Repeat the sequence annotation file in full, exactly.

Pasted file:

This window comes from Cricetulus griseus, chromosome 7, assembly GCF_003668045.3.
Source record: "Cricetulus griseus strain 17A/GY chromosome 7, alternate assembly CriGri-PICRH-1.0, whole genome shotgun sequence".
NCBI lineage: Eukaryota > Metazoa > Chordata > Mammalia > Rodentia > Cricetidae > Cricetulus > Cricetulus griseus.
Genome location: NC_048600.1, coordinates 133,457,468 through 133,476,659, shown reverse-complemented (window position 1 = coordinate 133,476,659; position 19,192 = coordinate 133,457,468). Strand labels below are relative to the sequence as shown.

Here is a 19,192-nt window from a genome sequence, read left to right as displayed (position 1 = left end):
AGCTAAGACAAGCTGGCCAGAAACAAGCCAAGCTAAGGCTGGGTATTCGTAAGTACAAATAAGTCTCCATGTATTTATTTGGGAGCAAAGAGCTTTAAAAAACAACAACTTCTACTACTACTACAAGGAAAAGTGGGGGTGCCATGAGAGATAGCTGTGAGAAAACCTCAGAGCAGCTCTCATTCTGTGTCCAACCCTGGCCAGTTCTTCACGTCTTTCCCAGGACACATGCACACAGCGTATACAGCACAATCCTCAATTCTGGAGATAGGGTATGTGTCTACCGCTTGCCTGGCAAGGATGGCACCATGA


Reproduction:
This window comes from Cricetulus griseus, chromosome 7, assembly GCF_003668045.3.
Source record: "Cricetulus griseus strain 17A/GY chromosome 7, alternate assembly CriGri-PICRH-1.0, whole genome shotgun sequence".
NCBI lineage: Eukaryota > Metazoa > Chordata > Mammalia > Rodentia > Cricetidae > Cricetulus > Cricetulus griseus.
Genome location: NC_048600.1, coordinates 133,457,468 through 133,476,659, shown reverse-complemented (window position 1 = coordinate 133,476,659; position 19,192 = coordinate 133,457,468). Strand labels below are relative to the sequence as shown.

Here is a 19,192-nt window from a genome sequence, read left to right as displayed (position 1 = left end):
AGCTAAGACAAGCTGGCCAGAAACAAGCCAAGCTAAGGCTGGGTATTCGTAAGTACAAATAAGTCTCCATGTATTTATTTGGGAGCAAAGAGCTTTAAAAAACAACAACTTCTACTACTACTACAAGGAAAAGTGGGGGTGCCATGAGAGATAGCTGTGAGAAAACCTCAGAGCAGCTCTCATTCTGTGTCCAACCCTGGCCAGTTCTTCACGTCTTTCCCAGGACACATGCACACAGCGTATACAGCACAATCCTCAATTCTGGAGATAGGGTATGTGTCTACCGCTTGCCTGGCAAGGATGGCACCATGA